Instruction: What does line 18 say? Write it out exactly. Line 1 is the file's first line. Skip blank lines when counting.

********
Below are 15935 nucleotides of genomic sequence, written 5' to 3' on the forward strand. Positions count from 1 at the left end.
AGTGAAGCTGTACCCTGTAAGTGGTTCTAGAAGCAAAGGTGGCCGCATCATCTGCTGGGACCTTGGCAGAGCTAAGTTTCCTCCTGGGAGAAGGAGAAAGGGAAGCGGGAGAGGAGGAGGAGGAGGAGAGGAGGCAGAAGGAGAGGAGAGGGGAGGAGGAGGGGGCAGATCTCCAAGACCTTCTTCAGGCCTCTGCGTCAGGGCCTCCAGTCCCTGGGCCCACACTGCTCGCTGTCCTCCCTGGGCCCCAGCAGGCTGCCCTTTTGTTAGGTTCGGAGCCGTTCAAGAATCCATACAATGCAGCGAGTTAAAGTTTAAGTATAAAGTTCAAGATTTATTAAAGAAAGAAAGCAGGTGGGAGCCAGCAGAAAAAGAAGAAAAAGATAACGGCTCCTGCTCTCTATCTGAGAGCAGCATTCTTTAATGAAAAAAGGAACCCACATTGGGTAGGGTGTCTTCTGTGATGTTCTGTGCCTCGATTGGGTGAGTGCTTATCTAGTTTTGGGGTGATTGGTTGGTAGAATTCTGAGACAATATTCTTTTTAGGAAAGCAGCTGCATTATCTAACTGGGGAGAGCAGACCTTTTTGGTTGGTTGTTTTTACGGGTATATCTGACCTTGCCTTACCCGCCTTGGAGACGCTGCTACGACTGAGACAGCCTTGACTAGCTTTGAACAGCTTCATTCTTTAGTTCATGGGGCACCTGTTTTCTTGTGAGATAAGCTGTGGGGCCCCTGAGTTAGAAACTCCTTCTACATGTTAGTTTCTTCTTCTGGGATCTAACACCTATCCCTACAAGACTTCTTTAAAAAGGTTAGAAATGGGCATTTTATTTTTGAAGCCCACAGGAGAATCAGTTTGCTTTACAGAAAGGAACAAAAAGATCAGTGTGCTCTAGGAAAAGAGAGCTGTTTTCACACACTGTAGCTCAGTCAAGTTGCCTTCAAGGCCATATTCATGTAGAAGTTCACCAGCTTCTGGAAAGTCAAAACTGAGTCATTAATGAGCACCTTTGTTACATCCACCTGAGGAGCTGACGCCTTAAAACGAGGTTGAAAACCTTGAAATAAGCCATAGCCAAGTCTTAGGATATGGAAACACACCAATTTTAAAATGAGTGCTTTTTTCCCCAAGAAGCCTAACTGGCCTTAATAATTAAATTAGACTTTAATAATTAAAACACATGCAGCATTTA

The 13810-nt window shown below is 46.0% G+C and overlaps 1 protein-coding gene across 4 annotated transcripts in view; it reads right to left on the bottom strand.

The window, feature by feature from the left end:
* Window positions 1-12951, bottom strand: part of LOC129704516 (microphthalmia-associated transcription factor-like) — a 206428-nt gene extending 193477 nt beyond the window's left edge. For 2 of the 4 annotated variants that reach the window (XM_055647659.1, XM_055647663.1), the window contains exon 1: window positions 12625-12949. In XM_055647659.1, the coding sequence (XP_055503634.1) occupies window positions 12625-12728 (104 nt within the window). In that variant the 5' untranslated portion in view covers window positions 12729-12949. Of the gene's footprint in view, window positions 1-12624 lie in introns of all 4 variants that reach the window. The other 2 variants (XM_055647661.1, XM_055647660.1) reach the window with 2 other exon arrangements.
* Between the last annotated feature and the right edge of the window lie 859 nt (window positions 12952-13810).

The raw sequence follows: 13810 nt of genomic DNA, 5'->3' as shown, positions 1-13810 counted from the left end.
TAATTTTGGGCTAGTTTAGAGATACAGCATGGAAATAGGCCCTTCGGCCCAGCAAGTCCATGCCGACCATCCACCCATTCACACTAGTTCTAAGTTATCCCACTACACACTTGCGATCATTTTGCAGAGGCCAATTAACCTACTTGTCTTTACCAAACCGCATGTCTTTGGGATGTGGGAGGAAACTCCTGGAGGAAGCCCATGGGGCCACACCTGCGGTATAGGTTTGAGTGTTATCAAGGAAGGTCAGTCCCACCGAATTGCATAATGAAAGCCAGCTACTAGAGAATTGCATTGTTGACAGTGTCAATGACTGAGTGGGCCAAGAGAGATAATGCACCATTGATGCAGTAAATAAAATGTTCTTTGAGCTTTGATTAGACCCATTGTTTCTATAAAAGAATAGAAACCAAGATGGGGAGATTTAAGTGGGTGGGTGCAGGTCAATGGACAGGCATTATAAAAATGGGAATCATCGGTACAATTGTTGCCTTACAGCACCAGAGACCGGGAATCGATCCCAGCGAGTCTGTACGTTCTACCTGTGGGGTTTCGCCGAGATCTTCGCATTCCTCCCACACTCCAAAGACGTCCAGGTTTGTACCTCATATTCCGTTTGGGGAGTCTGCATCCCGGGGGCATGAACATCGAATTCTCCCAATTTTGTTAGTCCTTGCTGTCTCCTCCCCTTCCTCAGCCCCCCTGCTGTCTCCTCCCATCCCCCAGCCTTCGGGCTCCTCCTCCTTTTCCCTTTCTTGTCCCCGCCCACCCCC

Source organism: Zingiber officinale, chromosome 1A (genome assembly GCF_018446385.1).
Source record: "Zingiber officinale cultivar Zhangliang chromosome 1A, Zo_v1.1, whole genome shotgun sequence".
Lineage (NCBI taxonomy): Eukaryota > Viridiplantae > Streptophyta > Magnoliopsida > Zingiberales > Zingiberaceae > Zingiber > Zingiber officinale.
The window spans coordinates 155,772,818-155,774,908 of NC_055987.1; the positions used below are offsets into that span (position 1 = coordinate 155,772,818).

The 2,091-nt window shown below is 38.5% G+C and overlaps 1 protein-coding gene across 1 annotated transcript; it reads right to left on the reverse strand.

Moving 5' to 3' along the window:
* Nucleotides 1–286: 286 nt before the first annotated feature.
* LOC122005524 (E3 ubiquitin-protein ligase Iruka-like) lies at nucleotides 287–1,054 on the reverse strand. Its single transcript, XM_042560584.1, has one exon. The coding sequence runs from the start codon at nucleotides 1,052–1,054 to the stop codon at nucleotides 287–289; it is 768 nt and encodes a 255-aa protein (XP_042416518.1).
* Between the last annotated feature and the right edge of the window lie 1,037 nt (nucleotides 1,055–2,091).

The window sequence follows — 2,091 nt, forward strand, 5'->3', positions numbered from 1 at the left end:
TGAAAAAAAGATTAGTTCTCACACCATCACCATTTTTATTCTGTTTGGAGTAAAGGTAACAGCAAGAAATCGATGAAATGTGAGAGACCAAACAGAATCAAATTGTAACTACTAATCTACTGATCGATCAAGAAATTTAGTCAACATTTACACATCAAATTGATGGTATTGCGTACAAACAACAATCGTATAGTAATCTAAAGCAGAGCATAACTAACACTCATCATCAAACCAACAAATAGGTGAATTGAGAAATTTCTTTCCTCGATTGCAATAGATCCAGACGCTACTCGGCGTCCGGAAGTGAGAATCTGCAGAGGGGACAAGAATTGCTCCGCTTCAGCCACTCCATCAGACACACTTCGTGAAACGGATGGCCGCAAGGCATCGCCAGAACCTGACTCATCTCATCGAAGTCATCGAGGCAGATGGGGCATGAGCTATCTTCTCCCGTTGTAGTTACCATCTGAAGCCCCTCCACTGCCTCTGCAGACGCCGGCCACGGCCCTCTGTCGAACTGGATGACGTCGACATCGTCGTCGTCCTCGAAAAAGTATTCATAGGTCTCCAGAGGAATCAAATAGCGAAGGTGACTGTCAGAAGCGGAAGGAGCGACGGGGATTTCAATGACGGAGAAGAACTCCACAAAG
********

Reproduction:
The window sequence follows — 2,091 nt, forward strand, 5'->3', positions numbered from 1 at the left end: